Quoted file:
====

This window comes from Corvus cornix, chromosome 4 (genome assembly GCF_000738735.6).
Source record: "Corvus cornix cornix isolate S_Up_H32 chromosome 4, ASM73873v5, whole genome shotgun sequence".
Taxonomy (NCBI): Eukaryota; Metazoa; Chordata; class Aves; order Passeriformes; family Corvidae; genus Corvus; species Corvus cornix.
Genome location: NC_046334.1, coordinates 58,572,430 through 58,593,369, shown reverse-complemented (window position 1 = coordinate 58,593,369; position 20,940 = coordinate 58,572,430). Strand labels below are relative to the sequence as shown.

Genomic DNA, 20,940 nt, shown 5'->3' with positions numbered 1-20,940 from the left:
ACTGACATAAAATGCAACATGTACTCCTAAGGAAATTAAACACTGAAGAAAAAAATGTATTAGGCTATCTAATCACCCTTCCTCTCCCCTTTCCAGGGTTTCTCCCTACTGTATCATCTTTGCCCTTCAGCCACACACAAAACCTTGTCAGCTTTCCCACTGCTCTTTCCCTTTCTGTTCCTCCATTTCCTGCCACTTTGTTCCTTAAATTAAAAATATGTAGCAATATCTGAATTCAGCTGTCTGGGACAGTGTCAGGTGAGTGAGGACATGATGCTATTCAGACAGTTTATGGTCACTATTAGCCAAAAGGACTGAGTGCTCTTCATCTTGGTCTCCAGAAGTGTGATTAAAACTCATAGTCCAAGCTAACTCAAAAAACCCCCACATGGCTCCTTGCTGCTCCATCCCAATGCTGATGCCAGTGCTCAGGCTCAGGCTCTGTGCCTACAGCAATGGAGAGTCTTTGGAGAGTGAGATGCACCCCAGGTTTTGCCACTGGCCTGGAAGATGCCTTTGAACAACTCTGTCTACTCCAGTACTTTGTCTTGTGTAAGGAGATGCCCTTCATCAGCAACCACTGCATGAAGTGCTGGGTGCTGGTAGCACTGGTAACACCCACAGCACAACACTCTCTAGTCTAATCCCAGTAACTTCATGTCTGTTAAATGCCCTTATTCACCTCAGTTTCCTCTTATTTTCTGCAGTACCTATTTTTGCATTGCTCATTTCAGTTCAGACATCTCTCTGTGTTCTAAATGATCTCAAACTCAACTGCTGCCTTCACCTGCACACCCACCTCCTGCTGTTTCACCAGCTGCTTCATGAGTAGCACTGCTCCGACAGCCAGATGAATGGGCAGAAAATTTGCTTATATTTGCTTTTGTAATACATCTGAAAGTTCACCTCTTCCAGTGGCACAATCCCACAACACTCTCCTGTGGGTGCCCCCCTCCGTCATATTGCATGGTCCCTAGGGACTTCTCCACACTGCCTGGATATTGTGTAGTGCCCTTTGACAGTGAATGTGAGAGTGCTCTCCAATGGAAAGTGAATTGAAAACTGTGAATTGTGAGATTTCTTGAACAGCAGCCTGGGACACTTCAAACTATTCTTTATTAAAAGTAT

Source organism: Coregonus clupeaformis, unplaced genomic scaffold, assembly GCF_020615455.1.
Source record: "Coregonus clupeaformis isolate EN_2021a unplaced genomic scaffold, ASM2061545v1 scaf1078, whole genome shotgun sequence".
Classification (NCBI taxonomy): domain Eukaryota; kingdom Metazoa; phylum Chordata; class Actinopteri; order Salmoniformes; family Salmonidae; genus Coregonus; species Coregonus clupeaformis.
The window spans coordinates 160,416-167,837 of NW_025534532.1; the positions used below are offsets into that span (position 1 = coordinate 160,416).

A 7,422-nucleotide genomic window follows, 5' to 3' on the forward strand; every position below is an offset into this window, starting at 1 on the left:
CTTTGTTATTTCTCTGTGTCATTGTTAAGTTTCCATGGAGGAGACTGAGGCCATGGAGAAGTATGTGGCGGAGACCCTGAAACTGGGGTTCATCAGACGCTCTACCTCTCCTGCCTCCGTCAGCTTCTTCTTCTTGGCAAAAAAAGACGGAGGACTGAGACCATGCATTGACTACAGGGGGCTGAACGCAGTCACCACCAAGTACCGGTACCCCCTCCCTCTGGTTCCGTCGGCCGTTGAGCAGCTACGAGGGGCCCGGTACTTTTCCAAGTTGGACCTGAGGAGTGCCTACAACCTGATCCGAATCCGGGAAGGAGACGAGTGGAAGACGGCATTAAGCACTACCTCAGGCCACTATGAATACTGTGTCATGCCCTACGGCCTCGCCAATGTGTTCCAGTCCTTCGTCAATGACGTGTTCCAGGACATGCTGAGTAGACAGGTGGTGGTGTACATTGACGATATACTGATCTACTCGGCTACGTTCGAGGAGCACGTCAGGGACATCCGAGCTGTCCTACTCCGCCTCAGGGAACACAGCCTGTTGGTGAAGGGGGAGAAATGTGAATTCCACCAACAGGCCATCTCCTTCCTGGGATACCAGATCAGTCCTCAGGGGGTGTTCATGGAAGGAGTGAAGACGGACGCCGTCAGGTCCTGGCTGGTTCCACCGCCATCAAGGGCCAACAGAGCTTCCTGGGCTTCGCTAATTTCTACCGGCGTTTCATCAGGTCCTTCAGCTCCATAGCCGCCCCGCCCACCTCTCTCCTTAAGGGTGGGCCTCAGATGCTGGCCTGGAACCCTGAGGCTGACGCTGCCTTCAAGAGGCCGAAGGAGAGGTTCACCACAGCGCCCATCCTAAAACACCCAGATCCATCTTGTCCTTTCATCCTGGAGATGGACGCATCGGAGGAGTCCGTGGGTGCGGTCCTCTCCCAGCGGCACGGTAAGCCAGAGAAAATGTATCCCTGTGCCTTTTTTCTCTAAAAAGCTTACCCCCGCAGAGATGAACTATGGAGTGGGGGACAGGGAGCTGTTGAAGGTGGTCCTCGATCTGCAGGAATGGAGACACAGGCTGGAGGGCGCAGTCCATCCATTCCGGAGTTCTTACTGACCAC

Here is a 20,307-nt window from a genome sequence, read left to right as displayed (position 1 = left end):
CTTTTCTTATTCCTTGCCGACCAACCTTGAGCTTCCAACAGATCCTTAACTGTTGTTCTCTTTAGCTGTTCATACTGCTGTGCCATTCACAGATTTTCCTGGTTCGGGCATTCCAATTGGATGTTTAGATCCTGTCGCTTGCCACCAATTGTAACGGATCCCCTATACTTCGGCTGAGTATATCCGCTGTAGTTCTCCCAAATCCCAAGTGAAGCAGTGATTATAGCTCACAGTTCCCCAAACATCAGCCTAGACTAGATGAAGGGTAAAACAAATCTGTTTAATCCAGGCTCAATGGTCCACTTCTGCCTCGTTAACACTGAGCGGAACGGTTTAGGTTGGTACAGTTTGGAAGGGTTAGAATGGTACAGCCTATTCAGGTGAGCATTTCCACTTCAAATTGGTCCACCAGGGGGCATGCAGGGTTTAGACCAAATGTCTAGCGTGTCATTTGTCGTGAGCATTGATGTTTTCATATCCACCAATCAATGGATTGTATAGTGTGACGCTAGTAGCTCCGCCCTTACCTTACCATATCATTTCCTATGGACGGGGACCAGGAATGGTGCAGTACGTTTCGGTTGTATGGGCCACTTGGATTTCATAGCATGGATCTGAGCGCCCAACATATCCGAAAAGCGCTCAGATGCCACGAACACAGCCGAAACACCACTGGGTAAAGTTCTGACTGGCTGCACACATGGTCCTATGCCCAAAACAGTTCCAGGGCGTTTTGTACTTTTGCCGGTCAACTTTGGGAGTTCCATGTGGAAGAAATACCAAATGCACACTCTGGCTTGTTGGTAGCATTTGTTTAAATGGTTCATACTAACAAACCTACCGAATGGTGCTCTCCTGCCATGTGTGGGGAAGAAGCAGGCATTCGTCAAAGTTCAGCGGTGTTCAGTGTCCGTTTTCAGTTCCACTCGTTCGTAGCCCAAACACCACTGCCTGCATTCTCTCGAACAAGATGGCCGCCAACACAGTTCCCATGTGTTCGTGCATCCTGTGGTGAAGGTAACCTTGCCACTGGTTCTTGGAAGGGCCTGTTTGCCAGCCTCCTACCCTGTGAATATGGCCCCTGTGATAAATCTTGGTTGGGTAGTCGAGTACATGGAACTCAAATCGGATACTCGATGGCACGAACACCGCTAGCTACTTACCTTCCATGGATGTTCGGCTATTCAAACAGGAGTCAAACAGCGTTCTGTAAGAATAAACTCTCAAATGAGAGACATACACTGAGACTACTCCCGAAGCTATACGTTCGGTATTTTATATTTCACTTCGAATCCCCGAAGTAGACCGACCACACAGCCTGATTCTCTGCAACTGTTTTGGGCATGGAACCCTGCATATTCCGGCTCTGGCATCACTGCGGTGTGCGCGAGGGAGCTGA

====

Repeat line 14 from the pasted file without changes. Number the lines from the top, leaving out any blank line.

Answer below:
CTTTTCTTATTCCTTGCCGACCAACCTTGAGCTTCCAACAGATCCTTAACTGTTGTTCTCTTTAGCTGTTCATACTGCTGTGCCATTCACAGATTTTCCTGGTTCGGGCATTCCAATTGGATGTTTAGATCCTGTCGCTTGCCACCAATTGTAACGGATCCCCTATACTTCGGCTGAGTATATCCGCTGTAGTTCTCCCAAATCCCAAGTGAAGCAGTGATTATAGCTCACAGTTCCCCAAACATCAGCCTAGACTAGATGAAGGGTAAAACAAATCTGTTTAATCCAGGCTCAATGGTCCACTTCTGCCTCGTTAACACTGAGCGGAACGGTTTAGGTTGGTACAGTTTGGAAGGGTTAGAATGGTACAGCCTATTCAGGTGAGCATTTCCACTTCAAATTGGTCCACCAGGGGGCATGCAGGGTTTAGACCAAATGTCTAGCGTGTCATTTGTCGTGAGCATTGATGTTTTCATATCCACCAATCAATGGATTGTATAGTGTGACGCTAGTAGCTCCGCCCTTACCTTACCATATCATTTCCTATGGACGGGGACCAGGAATGGTGCAGTACGTTTCGGTTGTATGGGCCACTTGGATTTCATAGCATGGATCTGAGCGCCCAACATATCCGAAAAGCGCTCAGATGCCACGAACACAGCCGAAACACCACTGGGTAAAGTTCTGACTGGCTGCACACATGGTCCTATGCCCAAAACAGTTCCAGGGCGTTTTGTACTTTTGCCGGTCAACTTTGGGAGTTCCATGTGGAAGAAATACCAAATGCACACTCTGGCTTGTTGGTAGCATTTGTTTAAATGGTTCATACTAACAAACCTACCGAATGGTGCTCTCCTGCCATGTGTGGGGAAGAAGCAGGCATTCGTCAAAGTTCAGCGGTGTTCAGTGTCCGTTTTCAGTTCCACTCGTTCGTAGCCCAAACACCACTGCCTGCATTCTCTCGAACAAGATGGCCGCCAACACAGTTCCCATGTGTTCGTGCATCCTGTGGTGAAGGTAACCTTGCCACTGGTTCTTGGAAGGGCCTGTTTGCCAGCCTCCTACCCTGTGAATATGGCCCCTGTGATAAATCTTGGTTGGGTAGTCGAGTACATGGAACTCAAATCGGATACTCGATGGCACGAACACCGCTAGCTACTTACCTTCCATGGATGTTCGGCTATTCAAACAGGAGTCAAACAGCGTTCTGTAAGAATAAACTCTCAAATGAGAGACATACACTGAGACTACTCCCGAAGCTATACGTTCGGTATTTTATATTTCACTTCGAATCCCCGAAGTAGACCGACCACACAGCCTGATTCTCTGCAACTGTTTTGGGCATGGAACCCTGCATATTCCGGCTCTGGCATCACTGCGGTGTGCGCGAGGGAGCTGA